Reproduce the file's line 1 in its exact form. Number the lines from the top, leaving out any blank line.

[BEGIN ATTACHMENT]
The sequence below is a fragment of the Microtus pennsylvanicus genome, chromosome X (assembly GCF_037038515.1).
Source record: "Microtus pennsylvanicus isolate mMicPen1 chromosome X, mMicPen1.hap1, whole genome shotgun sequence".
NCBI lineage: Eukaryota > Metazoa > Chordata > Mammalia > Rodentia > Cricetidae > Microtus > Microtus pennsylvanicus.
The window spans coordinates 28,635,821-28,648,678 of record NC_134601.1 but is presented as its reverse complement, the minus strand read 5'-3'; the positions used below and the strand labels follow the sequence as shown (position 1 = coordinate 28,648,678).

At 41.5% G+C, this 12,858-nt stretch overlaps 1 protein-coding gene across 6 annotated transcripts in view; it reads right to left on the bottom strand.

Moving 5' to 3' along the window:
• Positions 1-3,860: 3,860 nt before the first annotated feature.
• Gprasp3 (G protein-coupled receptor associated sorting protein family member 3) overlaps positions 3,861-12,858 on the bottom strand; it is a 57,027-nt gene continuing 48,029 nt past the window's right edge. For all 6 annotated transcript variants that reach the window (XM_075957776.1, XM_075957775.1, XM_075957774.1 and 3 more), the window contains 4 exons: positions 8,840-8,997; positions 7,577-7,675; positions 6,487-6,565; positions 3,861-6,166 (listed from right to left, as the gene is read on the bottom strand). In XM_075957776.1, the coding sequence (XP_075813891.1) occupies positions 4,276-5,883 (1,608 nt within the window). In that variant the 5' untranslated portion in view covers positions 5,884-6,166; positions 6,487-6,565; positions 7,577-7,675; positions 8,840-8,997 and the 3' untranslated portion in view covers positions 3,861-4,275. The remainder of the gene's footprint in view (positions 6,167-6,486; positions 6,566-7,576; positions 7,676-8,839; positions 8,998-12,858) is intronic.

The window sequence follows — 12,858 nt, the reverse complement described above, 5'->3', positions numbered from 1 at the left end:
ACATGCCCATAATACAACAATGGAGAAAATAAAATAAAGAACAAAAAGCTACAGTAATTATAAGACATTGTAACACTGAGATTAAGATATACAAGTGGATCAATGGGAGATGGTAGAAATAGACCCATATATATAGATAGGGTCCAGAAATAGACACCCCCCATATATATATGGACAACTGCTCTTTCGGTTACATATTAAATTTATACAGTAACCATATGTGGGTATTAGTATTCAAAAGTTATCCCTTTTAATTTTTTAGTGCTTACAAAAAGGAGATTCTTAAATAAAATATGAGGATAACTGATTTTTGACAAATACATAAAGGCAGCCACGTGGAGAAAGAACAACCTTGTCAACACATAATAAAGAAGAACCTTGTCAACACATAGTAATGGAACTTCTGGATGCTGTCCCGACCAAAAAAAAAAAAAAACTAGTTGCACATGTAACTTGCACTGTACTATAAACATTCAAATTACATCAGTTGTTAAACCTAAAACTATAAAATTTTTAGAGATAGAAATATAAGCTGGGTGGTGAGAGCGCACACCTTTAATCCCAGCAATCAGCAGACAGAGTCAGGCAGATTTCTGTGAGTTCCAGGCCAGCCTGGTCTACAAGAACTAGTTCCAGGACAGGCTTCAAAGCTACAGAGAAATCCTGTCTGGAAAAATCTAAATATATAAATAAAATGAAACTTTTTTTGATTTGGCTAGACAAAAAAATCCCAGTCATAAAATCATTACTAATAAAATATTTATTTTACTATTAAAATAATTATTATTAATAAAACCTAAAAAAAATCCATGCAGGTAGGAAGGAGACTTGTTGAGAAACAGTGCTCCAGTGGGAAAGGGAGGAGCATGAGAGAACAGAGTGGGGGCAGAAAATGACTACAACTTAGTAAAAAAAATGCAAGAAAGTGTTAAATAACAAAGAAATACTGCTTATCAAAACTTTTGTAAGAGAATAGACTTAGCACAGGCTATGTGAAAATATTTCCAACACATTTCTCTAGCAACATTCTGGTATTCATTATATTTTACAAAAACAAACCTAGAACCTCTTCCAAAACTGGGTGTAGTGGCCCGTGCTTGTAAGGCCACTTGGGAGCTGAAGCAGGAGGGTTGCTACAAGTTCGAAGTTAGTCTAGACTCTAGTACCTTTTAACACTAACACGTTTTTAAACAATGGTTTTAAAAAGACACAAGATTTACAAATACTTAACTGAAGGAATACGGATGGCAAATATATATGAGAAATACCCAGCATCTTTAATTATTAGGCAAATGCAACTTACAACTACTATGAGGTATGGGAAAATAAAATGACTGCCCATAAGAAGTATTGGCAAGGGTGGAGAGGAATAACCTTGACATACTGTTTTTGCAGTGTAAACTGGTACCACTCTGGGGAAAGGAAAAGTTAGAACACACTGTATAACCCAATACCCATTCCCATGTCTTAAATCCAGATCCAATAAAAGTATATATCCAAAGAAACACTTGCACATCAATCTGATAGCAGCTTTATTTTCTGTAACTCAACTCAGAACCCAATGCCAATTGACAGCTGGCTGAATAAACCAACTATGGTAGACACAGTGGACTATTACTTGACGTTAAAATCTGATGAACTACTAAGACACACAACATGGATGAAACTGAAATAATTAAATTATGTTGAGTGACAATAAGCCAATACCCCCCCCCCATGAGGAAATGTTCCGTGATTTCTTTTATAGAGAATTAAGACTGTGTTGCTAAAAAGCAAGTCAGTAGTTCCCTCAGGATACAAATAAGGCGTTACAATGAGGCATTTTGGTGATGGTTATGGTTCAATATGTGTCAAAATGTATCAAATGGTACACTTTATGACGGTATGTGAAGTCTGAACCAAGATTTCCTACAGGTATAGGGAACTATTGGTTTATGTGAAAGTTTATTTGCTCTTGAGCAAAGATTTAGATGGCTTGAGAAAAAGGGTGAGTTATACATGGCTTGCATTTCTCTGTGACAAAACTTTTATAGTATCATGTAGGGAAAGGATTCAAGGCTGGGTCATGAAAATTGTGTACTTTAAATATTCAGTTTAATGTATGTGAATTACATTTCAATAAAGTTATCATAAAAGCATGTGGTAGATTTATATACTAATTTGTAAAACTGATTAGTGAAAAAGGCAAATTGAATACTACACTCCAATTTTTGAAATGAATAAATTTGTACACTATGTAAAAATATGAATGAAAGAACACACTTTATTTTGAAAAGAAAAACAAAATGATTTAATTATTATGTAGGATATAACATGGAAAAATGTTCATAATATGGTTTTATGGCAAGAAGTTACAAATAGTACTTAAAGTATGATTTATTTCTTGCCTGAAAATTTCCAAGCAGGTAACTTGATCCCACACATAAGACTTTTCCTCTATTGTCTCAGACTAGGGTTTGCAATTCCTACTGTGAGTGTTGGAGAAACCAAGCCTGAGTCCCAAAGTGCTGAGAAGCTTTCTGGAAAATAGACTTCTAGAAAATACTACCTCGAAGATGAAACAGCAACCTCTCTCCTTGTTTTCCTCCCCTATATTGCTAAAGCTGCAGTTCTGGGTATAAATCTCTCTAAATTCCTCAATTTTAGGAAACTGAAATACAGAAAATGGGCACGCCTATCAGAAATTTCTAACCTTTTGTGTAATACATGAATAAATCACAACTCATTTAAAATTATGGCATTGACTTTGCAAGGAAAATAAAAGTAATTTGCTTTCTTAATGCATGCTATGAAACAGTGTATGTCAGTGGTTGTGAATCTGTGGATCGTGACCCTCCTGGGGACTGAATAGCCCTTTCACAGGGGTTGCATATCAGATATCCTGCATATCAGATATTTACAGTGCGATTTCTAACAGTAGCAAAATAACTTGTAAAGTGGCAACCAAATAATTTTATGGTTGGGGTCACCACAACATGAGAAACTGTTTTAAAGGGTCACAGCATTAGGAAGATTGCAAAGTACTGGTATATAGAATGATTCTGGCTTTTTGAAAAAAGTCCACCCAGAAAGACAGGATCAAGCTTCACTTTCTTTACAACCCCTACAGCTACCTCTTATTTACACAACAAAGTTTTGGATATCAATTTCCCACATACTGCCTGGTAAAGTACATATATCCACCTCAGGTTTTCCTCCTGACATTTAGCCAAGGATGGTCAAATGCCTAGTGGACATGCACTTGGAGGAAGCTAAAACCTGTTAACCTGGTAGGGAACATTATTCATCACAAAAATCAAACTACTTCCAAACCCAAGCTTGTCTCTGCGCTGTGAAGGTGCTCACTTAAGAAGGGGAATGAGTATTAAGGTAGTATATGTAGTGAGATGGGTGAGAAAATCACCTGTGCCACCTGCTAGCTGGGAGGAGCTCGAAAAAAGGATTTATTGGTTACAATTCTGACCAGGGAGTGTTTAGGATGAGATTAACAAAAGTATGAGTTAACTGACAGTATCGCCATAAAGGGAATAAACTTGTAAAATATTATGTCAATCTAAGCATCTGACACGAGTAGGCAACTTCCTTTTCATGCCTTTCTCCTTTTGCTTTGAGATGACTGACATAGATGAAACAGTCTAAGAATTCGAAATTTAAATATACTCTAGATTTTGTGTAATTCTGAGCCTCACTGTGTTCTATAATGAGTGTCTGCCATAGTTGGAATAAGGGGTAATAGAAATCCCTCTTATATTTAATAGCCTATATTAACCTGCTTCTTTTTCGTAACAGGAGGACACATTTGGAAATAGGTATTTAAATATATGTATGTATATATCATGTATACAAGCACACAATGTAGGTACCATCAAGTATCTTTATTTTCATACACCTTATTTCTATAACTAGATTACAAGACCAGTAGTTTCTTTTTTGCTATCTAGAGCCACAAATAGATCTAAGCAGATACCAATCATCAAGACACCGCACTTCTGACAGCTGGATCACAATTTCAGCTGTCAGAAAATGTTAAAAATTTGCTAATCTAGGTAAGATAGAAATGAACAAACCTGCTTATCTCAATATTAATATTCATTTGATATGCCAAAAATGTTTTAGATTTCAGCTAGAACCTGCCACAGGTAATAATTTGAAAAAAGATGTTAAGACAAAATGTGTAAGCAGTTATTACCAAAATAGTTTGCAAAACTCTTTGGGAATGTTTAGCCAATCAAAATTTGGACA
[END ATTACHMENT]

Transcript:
The sequence below is a fragment of the Microtus pennsylvanicus genome, chromosome X (assembly GCF_037038515.1).